Edit: just realized that I never wrote a note for the first steeping. Oops. The first steeping was malty, cocoa-y and very good. It was done at 190F with tap water and for about 3.5 minutes. Nothing super awesome, but good enough. Glad I tried again though with different water, temp and time – it revealed something beyond good enough. :)

Boiling 5 min, 0 sec

Different water, temp and time can affect the taste, and you can get different taste each time.

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11 tasting notes

I don’t recommend the Western Method listed on the Teavivre website for this tea. I followed it as closely as I could, and ended up with the same headache and leathery aftertaste that I ran into with the Teavivre Balin GongFu steeped with its Western method. Steeped in this way, this tea has malt like flavor that reminds me a little of Guinness Draught, without the bitterness.

I will try the Chinese GongFu Way to steep my next sample.

For the first steep of my first sample, I cut the water amount of the Teavivre Western method for this tea to 2/3, since I had a sample of 6 balls and 1 little ball (so, a little over 11 oz). The tea steeped loose in a porcelain, 17oz teapot.

200 °F / 93 °C 5 min, 15 sec

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447 tasting notes

Large tea pearls that smells like dark chocolate. A nice solid almost chocolaty tasting black tea.

205 °F / 96 °C 5 min, 0 sec

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54 tasting notes

Its pretty darn good. Reminds me of a more complex, less astringent, lipton black.
If you like lipton but want to try some loose leaf black tea this would be a great one to start with.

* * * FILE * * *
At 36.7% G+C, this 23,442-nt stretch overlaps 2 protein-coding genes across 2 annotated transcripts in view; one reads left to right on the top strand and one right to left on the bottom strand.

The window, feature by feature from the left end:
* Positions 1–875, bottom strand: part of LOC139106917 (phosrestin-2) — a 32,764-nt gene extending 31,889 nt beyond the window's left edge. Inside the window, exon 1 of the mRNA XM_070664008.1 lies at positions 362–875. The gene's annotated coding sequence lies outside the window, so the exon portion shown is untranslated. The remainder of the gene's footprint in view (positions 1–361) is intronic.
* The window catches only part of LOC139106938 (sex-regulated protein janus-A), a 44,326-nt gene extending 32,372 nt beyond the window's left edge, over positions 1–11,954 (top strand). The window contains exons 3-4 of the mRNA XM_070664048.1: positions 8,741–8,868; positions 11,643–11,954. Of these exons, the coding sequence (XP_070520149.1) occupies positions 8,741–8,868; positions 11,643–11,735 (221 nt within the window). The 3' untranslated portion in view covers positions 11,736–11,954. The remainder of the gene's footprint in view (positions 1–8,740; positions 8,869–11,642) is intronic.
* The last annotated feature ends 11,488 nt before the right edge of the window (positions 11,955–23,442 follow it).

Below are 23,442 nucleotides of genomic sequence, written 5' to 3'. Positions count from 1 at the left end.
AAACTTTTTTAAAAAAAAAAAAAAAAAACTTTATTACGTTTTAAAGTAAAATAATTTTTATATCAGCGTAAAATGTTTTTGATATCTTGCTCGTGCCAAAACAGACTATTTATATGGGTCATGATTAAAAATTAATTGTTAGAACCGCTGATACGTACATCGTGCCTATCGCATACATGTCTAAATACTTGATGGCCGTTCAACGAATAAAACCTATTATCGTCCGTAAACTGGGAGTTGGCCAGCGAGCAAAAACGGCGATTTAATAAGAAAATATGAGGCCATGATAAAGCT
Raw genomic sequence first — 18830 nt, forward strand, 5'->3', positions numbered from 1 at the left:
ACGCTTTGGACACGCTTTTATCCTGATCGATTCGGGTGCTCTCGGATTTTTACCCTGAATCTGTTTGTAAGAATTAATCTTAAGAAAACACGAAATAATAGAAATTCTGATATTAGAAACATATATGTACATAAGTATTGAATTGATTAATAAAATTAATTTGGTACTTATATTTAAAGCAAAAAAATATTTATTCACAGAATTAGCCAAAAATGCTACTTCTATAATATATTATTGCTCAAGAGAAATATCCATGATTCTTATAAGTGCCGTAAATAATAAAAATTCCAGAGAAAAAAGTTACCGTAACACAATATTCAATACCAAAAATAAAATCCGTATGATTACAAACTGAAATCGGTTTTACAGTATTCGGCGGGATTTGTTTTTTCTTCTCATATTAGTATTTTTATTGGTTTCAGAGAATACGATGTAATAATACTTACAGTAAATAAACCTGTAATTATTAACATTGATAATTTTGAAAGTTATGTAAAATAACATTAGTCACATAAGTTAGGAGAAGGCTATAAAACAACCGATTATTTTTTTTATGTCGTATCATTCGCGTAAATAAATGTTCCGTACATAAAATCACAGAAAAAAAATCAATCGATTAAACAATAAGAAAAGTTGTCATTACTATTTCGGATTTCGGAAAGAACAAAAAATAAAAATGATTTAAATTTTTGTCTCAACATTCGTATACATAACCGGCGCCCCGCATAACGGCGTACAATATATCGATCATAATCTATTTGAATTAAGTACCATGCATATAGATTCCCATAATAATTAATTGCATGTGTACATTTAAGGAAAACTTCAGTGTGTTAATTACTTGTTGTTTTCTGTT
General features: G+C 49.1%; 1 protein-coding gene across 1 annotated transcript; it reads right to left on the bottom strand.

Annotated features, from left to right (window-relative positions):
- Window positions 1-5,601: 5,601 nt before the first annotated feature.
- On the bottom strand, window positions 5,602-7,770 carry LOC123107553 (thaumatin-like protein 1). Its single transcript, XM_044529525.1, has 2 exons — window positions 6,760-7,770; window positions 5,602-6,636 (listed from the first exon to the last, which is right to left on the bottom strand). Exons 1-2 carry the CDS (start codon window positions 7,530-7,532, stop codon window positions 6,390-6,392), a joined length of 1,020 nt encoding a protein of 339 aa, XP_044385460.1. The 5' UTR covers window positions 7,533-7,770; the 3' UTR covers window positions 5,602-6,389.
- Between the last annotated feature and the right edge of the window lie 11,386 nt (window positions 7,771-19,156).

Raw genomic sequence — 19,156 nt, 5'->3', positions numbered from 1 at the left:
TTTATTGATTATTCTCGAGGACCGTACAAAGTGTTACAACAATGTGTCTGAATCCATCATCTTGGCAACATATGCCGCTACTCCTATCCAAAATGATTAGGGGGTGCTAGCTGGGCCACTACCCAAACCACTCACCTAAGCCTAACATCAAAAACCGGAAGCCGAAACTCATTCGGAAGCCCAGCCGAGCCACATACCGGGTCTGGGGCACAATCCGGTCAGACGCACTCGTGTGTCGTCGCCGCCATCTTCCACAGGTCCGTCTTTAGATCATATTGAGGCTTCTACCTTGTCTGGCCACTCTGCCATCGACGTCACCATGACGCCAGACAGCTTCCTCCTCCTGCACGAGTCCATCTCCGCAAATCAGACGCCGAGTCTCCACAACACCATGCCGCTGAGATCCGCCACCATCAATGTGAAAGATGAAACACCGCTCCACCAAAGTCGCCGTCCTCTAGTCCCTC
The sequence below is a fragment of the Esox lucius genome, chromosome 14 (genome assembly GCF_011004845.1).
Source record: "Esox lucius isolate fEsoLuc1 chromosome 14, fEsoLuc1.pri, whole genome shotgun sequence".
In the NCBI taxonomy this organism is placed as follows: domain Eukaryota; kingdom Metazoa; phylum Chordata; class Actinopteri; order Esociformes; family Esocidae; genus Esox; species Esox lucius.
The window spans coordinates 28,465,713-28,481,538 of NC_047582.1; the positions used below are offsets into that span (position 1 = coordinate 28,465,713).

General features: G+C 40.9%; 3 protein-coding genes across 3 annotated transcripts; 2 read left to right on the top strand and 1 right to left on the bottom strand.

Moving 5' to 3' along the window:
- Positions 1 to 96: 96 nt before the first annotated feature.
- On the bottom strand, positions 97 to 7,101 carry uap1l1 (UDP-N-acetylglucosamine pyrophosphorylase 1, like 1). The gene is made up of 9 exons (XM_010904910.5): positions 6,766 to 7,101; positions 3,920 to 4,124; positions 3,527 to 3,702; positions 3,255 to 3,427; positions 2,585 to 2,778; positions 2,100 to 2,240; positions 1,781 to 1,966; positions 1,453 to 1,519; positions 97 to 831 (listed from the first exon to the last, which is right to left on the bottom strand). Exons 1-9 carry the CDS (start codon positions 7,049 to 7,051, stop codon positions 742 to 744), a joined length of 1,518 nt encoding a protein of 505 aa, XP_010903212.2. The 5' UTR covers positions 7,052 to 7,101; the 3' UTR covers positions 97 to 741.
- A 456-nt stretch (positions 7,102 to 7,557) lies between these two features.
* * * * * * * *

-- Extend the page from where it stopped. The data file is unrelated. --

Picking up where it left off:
I followed the gaiwan instructions.
<3 I had to add milk and sugar after the rinse and first infusion but otherwise it was super!
But I still prefer green teas.

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3 tasting notes

This tea is amazing!!! I love how it is rolled into small pearls which makes measuring simple. To brew I used the exact instructions on Teavivre’s website 5 pearls for 8oz of water at 212 degrees for 1 minute. This brewed a great tea, not too strong not too weak, but full of flavor. The first steeping had notes of chocolate, malt, a sweetness, and a flavor that I could not exactly name, but reminded me of something that most naturally carbonated/fermented drinks give me. The second steeping was also full of flavor, though not as strong as the first. I love this tea and can’t wait for everyone to try it.

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15 tasting notes

I always inhale the scent of a tea instantly upon opening the canister. These pearls smell of malty sweetness, earthy and vegetal. All in all, they smell exactly as a good black tea should.

4 pearls per cup plus, I used 16 pearls for my 3 cup tea pot. Brewed at 205F for 1 minute, the tea is pale root beer brown, yeasty and mild in scent.

The taste too was mild, fresh, and sweet. Not as much malt as I’d like, but that may be my fault, either too little tea (too few pearls) or not enough time (2 minutes instead of only 1 minute.)

The resteep of this one will be 2 minutes at 210F, just to see that happens.

Light bodied and mild as brewed, a good evening cup when something strong and bracing isn’t quite called for.

I plan to push this tea a bit, and get out that rich maltiness the dry leaves seem to promise.

205 °F / 96 °C 1 min, 0 sec

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10 tasting notes

With a spoon of german rock sugar. Delicious.

Boiling 5 min, 0 sec